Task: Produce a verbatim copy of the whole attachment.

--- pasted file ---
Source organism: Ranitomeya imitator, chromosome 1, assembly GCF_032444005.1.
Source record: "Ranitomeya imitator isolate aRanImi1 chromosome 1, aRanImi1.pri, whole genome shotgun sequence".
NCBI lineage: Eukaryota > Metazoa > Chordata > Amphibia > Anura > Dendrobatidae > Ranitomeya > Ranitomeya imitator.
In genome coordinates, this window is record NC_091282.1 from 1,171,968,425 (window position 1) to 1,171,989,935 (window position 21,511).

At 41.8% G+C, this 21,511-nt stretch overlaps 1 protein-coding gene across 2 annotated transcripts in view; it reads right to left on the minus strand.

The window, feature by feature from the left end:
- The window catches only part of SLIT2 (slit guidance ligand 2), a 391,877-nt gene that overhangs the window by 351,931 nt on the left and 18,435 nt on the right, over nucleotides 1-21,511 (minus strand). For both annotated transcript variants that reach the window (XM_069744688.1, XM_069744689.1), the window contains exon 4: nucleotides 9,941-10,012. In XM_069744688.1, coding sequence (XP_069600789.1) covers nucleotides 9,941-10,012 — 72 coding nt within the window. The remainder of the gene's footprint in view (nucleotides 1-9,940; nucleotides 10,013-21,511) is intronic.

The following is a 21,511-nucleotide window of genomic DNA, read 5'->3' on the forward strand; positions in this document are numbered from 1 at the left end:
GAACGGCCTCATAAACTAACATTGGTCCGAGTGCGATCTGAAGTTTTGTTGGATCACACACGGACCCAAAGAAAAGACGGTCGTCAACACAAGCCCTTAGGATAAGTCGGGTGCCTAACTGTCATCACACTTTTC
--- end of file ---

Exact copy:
Source organism: Ranitomeya imitator, chromosome 1, assembly GCF_032444005.1.
Source record: "Ranitomeya imitator isolate aRanImi1 chromosome 1, aRanImi1.pri, whole genome shotgun sequence".
NCBI lineage: Eukaryota > Metazoa > Chordata > Amphibia > Anura > Dendrobatidae > Ranitomeya > Ranitomeya imitator.
In genome coordinates, this window is record NC_091282.1 from 1,171,968,425 (window position 1) to 1,171,989,935 (window position 21,511).

At 41.8% G+C, this 21,511-nt stretch overlaps 1 protein-coding gene across 2 annotated transcripts in view; it reads right to left on the minus strand.

The window, feature by feature from the left end:
- The window catches only part of SLIT2 (slit guidance ligand 2), a 391,877-nt gene that overhangs the window by 351,931 nt on the left and 18,435 nt on the right, over nucleotides 1-21,511 (minus strand). For both annotated transcript variants that reach the window (XM_069744688.1, XM_069744689.1), the window contains exon 4: nucleotides 9,941-10,012. In XM_069744688.1, coding sequence (XP_069600789.1) covers nucleotides 9,941-10,012 — 72 coding nt within the window. The remainder of the gene's footprint in view (nucleotides 1-9,940; nucleotides 10,013-21,511) is intronic.

The following is a 21,511-nucleotide window of genomic DNA, read 5'->3' on the forward strand; positions in this document are numbered from 1 at the left end:
GAACGGCCTCATAAACTAACATTGGTCCGAGTGCGATCTGAAGTTTTGTTGGATCACACACGGACCCAAAGAAAAGACGGTCGTCAACACAAGCCCTTAGGATAAGTCGGGTGCCTAACTGTCATCACACTTTTC